Recording Cover Songs to Compete with Album Only Tracks
From a consumer viewpoint, a digital release’s major advantage over its physical counterpart is the ability to purchase individual tracks without spending money on unwanted tracks. While the majority of online releases allow for a la carte downloading, many online retailers give record labels the option to carve out certain releases as “album-only” — the motivation being to increase full-album sales at the expense of individual song downloads (though sometimes done for rights clearance purposes). Needless to say, “album-only” tracks deny consumers the opportunity to download individual tracks without purchasing the entire record.
Once again, obstacles presented by some labels represent a chance for entrepreneurial-minded artists and labels in releasing cover versions. Since digital versions of television and movie soundtracks (such as Twilight and The Hangover) are routinely offered out as “Album Only”, recording cover versions of those songs in particular can present another opportunity in capitalizing on simple supply and demand. If titled via an easy search terms comparable to the soundtrack, the cover versions will appear in search results alongside the original soundtrack.
Selling Cover Songs (and Originals) By Association
Physical retailers are limited – staff on hand, hours in a day, and especially by the product real estate available to them. While Best Buy, Wal-Mart, and other brick-and-mortar shops can only shelve music via singular genre / artist name fashion, digital music stores offer sophisticated search mechanisms, including track title, album name, release year, and even lyric focus.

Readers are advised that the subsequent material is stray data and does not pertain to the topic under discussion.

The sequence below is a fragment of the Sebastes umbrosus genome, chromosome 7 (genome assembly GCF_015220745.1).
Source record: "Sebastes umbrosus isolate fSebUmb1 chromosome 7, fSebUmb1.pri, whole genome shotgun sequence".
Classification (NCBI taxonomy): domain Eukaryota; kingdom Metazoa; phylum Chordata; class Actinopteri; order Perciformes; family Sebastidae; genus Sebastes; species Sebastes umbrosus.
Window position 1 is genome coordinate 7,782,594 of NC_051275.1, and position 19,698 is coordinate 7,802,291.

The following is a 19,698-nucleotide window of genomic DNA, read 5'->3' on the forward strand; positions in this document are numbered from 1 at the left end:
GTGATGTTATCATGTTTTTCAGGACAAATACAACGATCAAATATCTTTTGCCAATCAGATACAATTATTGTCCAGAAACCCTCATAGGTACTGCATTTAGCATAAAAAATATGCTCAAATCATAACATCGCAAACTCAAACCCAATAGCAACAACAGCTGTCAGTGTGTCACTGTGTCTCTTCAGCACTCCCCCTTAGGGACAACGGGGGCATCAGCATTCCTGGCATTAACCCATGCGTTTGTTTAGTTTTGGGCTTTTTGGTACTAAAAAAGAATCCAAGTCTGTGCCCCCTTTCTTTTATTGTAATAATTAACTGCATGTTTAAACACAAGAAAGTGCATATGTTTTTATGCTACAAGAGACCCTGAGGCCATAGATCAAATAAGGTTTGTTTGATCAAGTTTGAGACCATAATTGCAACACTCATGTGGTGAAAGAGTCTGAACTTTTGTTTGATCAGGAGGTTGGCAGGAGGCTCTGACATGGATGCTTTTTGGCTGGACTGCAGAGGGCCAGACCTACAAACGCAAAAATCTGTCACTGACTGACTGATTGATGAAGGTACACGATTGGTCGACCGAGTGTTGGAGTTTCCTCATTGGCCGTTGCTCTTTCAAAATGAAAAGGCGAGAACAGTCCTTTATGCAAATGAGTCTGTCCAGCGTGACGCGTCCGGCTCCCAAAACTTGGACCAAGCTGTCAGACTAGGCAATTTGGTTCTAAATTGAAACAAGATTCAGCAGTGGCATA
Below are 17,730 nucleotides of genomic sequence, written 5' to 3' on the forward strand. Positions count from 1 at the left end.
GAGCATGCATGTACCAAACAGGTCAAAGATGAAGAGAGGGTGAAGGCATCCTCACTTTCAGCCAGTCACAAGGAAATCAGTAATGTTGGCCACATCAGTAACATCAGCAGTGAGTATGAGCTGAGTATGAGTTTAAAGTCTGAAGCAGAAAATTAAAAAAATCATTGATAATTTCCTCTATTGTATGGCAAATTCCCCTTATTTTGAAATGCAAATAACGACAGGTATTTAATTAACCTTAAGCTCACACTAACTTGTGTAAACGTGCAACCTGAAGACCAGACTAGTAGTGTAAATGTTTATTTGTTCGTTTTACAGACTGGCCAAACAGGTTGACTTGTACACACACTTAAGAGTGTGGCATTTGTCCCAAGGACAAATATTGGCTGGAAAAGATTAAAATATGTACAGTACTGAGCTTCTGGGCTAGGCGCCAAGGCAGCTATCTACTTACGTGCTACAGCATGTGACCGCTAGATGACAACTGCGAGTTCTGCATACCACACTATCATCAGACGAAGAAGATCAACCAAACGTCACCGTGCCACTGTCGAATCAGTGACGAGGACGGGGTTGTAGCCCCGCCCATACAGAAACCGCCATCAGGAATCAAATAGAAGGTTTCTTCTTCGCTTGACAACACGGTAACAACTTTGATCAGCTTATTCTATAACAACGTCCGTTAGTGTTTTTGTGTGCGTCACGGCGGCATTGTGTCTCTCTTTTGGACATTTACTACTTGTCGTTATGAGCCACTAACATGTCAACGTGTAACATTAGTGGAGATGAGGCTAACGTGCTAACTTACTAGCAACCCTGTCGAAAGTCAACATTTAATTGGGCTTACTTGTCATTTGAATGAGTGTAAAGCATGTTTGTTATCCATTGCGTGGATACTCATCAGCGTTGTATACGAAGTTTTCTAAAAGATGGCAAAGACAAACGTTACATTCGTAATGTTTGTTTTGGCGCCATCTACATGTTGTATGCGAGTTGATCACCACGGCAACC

While many artists may already be familiar with the term “search engine optimization” for purposes of their websites, less have extended that thinking to online music stores. In the digital age, cover songs provide simple, effective music search engine optimization (especially for covering artists who don’t currently appear on iTunes, Amazon, Rhapsody, etc.). The sophisticated search mechanisms afforded by online stores over their brick-and-mortar counterparts grant artists an easy tool to sell more music.
In instances where an artist’s repertoire (such as Journey, Beyonce, Katy Perry) is available via digital music stores, cover songs can benefit by way of song title searches. While common song titles are unlikely to provide any benefit in enhancing search results, cover versions of songs with distinct titles can eclipse the original recordings in search results. For example searching for “99 Problems” (Jay-Z) on iTunes actually results in a unique cover rendition by the artist Hugo ahead of the original. Users who listen to and enjoy Hugo’s cover version are also likely to check out Hugo’s additional repertoire (including originals).
Next Step: Clear the Rights and Sell
Before recording and releasing cover songs, you’ll need to secure a mechanical license (also known as a DPD license for digital downloads distributed via iTunes, eMusic, Amazon, etc.), which provides permission to legally record and distribute the song. Several entities exist to help artists and labels clear mechanical licenses and ensure songwriters get paid, including Limelight — a simple, one-stop shop to clear any cover song and secure mechanical licenses for digital downloads, interactive streaming, ringtones, and physical albums. Artists, bands and other musical groups can clear any cover song and ensure 100% of royalties are paid to the appropriate publishers and songwriters via Limelight.
Article originally appeared on Music Think Tank (http://www.musicthinktank.com/) and written by Alex Holz.